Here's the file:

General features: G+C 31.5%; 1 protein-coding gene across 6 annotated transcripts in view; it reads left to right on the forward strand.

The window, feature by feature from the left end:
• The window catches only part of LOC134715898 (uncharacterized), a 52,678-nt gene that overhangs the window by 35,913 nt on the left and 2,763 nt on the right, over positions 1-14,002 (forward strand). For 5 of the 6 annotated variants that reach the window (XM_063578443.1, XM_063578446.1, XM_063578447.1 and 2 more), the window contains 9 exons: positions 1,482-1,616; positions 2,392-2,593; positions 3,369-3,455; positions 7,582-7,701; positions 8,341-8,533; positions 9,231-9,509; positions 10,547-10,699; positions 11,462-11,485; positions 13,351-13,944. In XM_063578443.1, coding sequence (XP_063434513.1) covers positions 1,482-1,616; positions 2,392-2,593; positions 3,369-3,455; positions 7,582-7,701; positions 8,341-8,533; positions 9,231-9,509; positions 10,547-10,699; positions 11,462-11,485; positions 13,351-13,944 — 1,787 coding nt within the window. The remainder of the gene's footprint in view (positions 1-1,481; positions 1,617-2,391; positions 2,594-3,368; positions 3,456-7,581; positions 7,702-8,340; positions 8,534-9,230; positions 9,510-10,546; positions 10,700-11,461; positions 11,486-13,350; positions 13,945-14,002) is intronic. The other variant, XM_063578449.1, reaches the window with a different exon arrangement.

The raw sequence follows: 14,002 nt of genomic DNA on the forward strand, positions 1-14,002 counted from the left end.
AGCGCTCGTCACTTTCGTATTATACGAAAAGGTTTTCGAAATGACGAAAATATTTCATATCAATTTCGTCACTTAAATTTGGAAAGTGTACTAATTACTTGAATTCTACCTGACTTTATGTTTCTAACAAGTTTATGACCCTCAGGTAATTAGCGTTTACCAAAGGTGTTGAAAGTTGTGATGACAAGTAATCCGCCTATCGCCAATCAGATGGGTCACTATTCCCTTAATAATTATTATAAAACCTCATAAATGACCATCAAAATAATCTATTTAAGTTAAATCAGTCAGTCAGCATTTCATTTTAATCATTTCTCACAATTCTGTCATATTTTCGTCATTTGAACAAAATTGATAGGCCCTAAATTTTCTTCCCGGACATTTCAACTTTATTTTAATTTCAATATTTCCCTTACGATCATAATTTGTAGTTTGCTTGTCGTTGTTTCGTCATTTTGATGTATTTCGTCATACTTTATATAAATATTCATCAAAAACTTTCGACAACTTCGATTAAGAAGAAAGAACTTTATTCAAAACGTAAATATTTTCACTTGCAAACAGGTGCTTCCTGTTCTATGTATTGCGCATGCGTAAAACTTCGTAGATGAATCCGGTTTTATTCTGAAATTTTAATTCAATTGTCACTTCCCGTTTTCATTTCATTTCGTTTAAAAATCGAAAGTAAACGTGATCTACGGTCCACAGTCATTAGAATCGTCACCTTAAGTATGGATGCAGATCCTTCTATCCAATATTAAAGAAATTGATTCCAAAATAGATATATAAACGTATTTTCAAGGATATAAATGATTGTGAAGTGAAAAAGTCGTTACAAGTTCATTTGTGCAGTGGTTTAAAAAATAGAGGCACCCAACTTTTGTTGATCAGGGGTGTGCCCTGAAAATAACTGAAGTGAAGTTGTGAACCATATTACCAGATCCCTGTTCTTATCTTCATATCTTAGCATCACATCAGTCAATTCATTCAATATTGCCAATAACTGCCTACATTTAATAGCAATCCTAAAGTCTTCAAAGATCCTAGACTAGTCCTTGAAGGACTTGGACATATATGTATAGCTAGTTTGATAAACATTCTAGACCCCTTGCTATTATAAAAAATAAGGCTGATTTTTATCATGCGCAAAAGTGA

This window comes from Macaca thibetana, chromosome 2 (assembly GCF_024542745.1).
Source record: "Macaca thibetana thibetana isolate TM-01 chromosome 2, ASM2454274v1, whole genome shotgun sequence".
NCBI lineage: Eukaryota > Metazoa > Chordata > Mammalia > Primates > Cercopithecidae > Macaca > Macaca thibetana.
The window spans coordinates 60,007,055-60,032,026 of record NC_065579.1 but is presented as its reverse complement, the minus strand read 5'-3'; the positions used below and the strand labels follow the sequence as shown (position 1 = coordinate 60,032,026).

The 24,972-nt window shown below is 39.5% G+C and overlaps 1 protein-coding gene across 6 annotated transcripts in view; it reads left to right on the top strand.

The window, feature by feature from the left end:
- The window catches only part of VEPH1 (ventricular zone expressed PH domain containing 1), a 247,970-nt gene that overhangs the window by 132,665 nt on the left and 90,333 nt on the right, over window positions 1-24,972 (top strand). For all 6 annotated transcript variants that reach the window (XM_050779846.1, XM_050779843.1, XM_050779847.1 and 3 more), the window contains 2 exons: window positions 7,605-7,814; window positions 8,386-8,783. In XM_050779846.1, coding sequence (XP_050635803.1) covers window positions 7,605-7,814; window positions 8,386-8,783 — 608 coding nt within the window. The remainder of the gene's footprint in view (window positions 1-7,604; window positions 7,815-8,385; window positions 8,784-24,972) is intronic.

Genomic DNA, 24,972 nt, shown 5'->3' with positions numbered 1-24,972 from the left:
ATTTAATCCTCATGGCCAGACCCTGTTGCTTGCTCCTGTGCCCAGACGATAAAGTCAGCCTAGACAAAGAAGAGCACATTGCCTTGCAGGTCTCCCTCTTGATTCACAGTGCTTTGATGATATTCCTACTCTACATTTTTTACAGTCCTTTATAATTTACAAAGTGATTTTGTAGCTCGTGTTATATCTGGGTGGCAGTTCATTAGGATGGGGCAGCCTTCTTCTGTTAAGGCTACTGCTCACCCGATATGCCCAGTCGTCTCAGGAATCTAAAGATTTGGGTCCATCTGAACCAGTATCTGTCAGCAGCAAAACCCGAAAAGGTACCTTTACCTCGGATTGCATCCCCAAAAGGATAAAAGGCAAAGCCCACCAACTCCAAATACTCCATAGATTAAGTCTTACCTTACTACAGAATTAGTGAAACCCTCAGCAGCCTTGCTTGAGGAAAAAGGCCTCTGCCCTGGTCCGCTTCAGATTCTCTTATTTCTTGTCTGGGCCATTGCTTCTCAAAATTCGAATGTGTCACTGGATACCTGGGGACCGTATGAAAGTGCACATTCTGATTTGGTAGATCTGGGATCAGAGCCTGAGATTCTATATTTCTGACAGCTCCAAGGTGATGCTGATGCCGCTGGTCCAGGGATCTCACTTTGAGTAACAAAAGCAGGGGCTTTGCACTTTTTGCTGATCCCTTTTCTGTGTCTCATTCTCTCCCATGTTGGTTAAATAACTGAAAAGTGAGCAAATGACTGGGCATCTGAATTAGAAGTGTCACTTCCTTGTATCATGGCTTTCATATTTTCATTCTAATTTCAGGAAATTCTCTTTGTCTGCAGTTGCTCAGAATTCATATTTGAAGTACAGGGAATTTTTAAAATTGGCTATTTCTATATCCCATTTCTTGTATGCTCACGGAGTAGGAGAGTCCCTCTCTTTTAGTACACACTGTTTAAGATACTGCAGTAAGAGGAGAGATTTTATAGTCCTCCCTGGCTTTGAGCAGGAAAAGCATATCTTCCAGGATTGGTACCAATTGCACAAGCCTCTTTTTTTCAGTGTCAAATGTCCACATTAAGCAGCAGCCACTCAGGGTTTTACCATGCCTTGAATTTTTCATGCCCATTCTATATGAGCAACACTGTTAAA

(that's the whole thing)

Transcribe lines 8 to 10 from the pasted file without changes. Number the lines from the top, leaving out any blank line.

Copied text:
NCBI lineage: Eukaryota > Metazoa > Chordata > Mammalia > Primates > Cercopithecidae > Macaca > Macaca thibetana.
The window spans coordinates 60,007,055-60,032,026 of record NC_065579.1 but is presented as its reverse complement, the minus strand read 5'-3'; the positions used below and the strand labels follow the sequence as shown (position 1 = coordinate 60,032,026).

The 24,972-nt window shown below is 39.5% G+C and overlaps 1 protein-coding gene across 6 annotated transcripts in view; it reads left to right on the top strand.